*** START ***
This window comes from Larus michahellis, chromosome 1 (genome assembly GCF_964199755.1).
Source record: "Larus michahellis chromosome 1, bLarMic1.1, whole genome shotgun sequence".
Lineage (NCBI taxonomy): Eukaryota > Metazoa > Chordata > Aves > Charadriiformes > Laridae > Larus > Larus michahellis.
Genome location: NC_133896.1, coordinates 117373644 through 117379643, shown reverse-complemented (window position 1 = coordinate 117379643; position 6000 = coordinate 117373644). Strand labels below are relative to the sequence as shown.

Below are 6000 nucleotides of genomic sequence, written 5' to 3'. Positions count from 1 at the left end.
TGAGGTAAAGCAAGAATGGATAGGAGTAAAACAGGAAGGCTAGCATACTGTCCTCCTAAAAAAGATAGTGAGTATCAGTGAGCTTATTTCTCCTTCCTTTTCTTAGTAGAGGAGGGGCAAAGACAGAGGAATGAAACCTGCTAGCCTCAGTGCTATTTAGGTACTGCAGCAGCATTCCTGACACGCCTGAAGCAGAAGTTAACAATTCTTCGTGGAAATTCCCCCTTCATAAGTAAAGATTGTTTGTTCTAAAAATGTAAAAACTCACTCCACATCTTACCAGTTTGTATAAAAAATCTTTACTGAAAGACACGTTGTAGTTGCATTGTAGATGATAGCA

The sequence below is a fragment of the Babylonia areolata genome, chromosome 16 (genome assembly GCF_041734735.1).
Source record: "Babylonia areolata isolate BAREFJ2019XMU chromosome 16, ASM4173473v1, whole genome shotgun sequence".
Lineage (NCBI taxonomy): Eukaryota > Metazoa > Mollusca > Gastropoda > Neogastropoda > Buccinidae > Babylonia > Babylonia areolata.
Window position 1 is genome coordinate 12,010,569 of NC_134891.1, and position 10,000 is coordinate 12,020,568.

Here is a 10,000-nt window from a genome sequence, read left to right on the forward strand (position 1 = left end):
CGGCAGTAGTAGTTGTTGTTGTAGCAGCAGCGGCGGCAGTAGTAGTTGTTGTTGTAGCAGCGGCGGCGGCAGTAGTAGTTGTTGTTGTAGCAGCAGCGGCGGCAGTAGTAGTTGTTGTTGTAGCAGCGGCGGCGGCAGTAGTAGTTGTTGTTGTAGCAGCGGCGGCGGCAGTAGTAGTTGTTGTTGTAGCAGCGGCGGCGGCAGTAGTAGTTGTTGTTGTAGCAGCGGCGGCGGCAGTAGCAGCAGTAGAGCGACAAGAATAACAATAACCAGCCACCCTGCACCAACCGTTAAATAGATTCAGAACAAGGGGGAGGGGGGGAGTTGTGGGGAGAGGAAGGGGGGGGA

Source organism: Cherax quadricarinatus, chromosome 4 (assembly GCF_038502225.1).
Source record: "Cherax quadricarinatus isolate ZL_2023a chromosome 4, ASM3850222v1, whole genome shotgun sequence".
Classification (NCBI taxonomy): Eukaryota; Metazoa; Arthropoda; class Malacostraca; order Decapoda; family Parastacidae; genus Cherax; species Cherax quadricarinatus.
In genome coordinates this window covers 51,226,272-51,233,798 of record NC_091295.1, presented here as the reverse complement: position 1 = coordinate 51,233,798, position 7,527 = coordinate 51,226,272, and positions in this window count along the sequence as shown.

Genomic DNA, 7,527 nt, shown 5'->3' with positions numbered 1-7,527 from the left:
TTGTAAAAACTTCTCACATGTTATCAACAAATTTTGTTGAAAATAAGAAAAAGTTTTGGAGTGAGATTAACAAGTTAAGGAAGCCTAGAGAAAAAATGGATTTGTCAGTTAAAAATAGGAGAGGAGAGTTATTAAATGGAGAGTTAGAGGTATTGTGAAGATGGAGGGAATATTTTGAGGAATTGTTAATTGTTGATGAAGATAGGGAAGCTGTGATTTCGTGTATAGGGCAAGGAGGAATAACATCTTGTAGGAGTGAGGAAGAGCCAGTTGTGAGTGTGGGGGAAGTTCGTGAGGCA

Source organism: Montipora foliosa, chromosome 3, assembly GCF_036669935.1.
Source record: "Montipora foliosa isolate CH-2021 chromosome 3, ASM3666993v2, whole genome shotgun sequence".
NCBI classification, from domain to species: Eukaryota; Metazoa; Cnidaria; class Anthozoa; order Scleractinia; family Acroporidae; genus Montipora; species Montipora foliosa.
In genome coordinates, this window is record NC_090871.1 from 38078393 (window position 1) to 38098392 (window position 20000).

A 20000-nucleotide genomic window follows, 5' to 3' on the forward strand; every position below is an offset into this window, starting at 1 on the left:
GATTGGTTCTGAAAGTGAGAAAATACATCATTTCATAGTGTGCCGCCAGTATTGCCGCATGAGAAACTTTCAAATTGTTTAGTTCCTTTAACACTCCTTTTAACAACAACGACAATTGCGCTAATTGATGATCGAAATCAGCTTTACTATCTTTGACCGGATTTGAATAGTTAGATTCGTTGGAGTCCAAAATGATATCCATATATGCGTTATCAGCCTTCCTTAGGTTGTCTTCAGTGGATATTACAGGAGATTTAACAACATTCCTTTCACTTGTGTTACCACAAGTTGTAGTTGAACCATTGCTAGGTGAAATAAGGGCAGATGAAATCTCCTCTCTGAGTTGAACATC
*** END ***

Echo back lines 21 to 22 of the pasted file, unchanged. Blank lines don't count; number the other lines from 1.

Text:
NCBI classification, from domain to species: Eukaryota; Metazoa; Cnidaria; class Anthozoa; order Scleractinia; family Acroporidae; genus Montipora; species Montipora foliosa.
In genome coordinates, this window is record NC_090871.1 from 38078393 (window position 1) to 38098392 (window position 20000).